The Management Board of the EMA (European Medicines Agency) has postponed the formal adoption of its policy on publication of clinical trial data, though the agency stopped short of revealing exactly why.
The agency said it will wait until its October 2 meeting to further clarify wording and practical arrangements, though Board members “have confirmed their general support to the overall aims and objectives of the policy,” including the more user-friendly amendments proposed by EMA Executive Director Guido Rasi that would allow data to be downloaded, saved or printed for academic and non-commercial research purposes.
Rasi’s recommendations represent an about face from the agency’s previous moves to keep data relatively restricted, which was previously a sticking point for the EU ombudsman.
The EMA in May seemed to be cowering to industry pressure and shifting away from increased transparency, saying that it would only allow data to be seen via an interface provided by the agency. But since then, the agency has investigated more user-friendly ways for users to view the data, which has drawn accusations from industry and the US Chamber of Commerce that the efforts might discourage pharma R&D.
The US CoC specifically took issue with the fact that commercially confidential information could not only go public in the EU, but also on an international level, which could spur copycats from foreign countries that seek to replicate the transparency efforts, the CoC contends.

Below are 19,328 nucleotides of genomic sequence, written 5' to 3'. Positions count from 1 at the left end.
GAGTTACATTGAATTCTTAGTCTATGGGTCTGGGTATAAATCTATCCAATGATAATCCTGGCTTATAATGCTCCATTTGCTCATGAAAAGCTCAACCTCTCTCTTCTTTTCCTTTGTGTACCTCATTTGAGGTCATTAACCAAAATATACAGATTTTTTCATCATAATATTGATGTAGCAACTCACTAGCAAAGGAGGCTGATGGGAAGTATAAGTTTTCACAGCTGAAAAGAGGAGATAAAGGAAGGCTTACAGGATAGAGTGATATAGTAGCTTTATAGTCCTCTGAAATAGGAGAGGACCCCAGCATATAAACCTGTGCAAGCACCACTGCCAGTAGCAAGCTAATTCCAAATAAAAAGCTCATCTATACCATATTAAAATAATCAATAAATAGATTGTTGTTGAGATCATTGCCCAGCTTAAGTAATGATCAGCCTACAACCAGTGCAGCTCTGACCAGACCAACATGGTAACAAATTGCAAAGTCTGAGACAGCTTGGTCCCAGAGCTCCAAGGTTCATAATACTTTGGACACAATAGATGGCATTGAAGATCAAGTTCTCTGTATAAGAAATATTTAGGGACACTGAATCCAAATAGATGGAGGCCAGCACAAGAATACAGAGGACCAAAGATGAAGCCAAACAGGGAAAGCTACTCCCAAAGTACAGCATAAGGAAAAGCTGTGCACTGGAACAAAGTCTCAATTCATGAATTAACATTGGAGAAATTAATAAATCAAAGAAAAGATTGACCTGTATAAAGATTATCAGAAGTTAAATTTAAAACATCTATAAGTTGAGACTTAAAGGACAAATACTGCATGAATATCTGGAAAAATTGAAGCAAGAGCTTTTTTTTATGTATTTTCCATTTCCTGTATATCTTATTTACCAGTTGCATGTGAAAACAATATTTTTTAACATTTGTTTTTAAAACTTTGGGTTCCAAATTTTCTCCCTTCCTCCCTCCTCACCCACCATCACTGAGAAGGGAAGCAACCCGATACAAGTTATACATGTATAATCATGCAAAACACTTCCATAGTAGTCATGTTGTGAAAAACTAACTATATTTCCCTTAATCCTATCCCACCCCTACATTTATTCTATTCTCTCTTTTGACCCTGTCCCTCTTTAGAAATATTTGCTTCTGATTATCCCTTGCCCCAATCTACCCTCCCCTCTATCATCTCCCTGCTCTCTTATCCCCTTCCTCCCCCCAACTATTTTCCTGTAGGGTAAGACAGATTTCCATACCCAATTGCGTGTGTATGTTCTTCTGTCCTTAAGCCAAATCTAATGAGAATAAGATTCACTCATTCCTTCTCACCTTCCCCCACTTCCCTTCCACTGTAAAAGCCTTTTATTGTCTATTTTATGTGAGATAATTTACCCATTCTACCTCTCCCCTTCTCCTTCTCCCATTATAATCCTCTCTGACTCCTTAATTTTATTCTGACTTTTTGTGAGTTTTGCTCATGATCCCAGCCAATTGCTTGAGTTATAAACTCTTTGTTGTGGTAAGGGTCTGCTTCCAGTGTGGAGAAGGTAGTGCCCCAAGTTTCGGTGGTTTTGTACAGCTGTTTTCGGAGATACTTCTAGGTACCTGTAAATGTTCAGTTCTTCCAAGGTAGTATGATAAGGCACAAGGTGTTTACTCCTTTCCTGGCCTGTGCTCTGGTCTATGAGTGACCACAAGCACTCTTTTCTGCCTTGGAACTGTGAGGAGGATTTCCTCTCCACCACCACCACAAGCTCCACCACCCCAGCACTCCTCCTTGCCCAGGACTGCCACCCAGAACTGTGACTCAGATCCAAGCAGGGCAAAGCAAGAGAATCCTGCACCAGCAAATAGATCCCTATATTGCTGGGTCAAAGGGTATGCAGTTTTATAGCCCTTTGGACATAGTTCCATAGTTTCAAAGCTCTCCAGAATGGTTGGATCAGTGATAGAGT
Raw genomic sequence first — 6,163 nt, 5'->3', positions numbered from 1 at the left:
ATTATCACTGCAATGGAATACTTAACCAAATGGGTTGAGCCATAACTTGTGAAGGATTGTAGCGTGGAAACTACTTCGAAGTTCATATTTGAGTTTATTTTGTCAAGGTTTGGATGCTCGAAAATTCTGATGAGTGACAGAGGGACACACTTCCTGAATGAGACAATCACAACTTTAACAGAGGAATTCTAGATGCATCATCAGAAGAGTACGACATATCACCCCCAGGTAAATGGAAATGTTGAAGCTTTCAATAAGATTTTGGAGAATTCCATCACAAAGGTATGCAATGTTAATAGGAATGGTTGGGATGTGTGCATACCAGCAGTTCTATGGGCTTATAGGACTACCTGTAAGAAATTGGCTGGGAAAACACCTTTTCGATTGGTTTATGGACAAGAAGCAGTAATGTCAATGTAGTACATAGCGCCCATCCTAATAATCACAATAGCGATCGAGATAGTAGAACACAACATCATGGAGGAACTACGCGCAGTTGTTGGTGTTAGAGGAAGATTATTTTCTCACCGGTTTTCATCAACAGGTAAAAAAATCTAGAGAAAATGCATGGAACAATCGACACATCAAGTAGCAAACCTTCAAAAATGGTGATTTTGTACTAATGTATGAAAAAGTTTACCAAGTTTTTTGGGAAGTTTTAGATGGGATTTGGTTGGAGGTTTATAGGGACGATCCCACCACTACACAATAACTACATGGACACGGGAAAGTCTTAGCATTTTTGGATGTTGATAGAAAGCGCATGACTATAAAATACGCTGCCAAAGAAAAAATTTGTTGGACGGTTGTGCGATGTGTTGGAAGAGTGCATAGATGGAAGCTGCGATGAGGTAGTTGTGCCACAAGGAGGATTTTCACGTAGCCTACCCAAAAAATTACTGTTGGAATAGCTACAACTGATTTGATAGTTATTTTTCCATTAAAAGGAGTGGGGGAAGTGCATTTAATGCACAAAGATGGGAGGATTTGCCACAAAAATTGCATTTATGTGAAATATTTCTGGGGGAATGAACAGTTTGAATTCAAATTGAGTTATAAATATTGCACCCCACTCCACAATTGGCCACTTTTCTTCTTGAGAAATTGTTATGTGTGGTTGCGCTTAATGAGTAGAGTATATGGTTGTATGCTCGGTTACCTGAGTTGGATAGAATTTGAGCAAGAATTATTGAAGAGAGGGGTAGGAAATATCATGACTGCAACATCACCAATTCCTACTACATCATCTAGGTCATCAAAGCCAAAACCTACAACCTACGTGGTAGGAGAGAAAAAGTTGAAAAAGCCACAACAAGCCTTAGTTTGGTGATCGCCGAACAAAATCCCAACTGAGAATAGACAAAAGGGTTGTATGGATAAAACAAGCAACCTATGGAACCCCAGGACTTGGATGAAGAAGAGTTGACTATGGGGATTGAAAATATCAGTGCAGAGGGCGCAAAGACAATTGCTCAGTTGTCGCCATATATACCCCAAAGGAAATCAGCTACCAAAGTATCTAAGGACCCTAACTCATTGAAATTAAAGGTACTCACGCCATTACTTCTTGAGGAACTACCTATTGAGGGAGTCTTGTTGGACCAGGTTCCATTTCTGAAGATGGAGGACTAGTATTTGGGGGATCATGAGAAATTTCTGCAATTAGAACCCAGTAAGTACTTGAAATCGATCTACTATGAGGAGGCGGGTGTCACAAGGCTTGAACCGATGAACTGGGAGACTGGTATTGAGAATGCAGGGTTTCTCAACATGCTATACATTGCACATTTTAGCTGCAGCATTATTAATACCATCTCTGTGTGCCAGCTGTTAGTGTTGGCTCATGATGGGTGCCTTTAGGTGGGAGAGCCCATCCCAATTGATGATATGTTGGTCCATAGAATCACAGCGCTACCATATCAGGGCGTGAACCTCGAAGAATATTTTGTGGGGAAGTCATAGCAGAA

This latest delay comes as the EMA’s Board “was not able to conclude on the final wording of the policy through a written procedure.” Members of the Board have offered additional contributions which will now be considered and addressed in the next few weeks, the agency says.
The agency also acknowledges the complexity of the debate on both political and technical aspects which have emerged during the previous general and more targeted consultation phases. And over the last year, the EMA says it has tried to balance proactive data disclosure with the need to protect patient data and commercially confidential information.
The new clinical trial regulation will become applicable in 2016 at the earliest and will apply only to clinical trials conducted in the European Union.
“The Agency will continue to work with the Management Board and the European Commission ahead of the 2 October meeting to ensure that members receive the clarifications requested and to facilitate the adoption of the policy,” the EMA said.